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Home | Asia Pacific

Ruling lets Thai PM focus on recovery

By YANG HAN in Hong Kong | China Daily | Updated: 2022-10-03 10:13

A customer buys food at a market in Bangkok, Thailand, in April. [Photo/Agencies]

Thai Prime Minister Prayut Chanocha is expected to continue overseeing the country's economic recovery and development following a court ruling on Friday that could keep him in the post into 2025.

Thailand's Constitutional Court ruled in a 6-3 decision that the 68-year-old prime minister's eightyear term limit should be counted from April 6, 2017, when the current Constitution took effect.

Prayut's premiership had been suspended in August after the opposition parties filed a petition for a ruling on when his eight-year tenure should conclude after he first became prime minister on Aug 24, 2014. In response to Friday's ruling, opposition groups staged protests over the weekend.

Prayut's supporters said the eight-year tenure should be counted from 2017, or even from 2019, when Prayut assumed the premiership after a general election.

Prayut had stayed in the cabinet as defense minister after his premiership was suspended on Aug 24 while Deputy Prime Minister Prawit Wongsuwan served as acting prime minister.

After the ruling was made public, Prayut said on social media that he respects the court's ruling and thanked his supporters.

The one-month suspension from the top post provided him an opportunity to reflect on himself and made him realize the need to spend the limited time that his government has left to push forward important infrastructure projects he has initiated for the country's prosperity and the future of the younger generations, said Prayut.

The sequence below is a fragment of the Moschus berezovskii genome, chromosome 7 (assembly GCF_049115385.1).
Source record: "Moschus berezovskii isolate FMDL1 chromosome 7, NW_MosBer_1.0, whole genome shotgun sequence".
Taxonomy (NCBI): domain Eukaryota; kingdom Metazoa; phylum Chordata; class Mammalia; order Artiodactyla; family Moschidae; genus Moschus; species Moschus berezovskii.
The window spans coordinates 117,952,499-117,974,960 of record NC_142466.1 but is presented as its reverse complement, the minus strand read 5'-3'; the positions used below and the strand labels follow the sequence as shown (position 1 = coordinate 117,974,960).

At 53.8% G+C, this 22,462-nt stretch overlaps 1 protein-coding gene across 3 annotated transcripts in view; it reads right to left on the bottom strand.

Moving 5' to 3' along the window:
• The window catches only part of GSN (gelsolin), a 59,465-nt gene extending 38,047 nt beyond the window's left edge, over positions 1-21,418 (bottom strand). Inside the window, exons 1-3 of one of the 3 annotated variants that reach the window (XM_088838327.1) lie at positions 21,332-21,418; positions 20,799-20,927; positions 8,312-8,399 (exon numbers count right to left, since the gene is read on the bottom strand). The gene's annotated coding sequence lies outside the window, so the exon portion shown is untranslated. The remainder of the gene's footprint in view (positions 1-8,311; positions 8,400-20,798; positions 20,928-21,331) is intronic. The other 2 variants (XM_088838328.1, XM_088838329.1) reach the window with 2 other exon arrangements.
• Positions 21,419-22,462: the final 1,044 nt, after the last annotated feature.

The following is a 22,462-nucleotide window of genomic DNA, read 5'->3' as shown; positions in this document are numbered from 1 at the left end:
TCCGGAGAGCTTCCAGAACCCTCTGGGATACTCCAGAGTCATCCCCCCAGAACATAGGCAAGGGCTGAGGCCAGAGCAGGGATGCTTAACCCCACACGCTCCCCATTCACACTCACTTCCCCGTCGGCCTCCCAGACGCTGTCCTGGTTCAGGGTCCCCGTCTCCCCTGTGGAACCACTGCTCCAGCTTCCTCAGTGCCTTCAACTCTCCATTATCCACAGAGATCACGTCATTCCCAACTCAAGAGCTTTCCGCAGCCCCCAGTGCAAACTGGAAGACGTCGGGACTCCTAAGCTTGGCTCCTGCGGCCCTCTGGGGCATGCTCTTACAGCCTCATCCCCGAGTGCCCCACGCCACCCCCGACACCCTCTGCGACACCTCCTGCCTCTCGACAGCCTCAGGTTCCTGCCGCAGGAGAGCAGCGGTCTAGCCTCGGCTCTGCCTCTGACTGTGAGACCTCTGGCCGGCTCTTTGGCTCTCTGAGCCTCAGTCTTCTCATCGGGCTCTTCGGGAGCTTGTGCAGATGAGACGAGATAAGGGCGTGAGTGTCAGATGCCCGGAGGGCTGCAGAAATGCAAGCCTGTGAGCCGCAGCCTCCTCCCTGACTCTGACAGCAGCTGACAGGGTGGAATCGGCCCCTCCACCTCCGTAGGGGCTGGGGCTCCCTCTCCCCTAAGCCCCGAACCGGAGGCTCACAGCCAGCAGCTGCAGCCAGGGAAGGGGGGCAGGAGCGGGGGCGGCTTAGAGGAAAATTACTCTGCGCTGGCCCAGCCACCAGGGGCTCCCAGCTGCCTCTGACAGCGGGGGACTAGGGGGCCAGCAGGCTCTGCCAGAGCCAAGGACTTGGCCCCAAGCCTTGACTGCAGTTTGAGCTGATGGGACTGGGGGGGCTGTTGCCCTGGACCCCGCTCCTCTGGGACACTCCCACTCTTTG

"The court decision was not surprising to anyone," said Titipol Phakdeewanich, dean of the faculty of political science at Ubon Ratchathani University in northeastern Thailand.

Titipol said that it is expected that the opposition parties will criticize the result but it will not lead to a big protest because the main focus for them now will be the election next year.

Thailand's next general election is expected to be held on May 7,2023, according to a tentative schedule announced by the country's election commission.

More than 300 police officers were deployed around the Constitutional Court on Friday to maintain peace and order. The court and its offices have been declared restricted areas until 6 am on Monday.

Anti-government rallies were held in Bangkok's central business district on Friday.

Now that Prayut knows his premiership is due to end in about two years, Termsak Chalermpalanupap, visiting fellow at the Thailand Studies Programme of the ISEAS — Yusof Ishak Institute in Singapore, said: "One big question now is whether he wants to soldier on and accept another nomination for the next premiership in the next general election," said Termsak. "And another related question is: which party will nominate him?"

Noting the tentative election schedule is set based on the assumption that the House of Representatives completes its full four-year term, which ends on March 23 next year, Termsak said people are looking forward to an early election.

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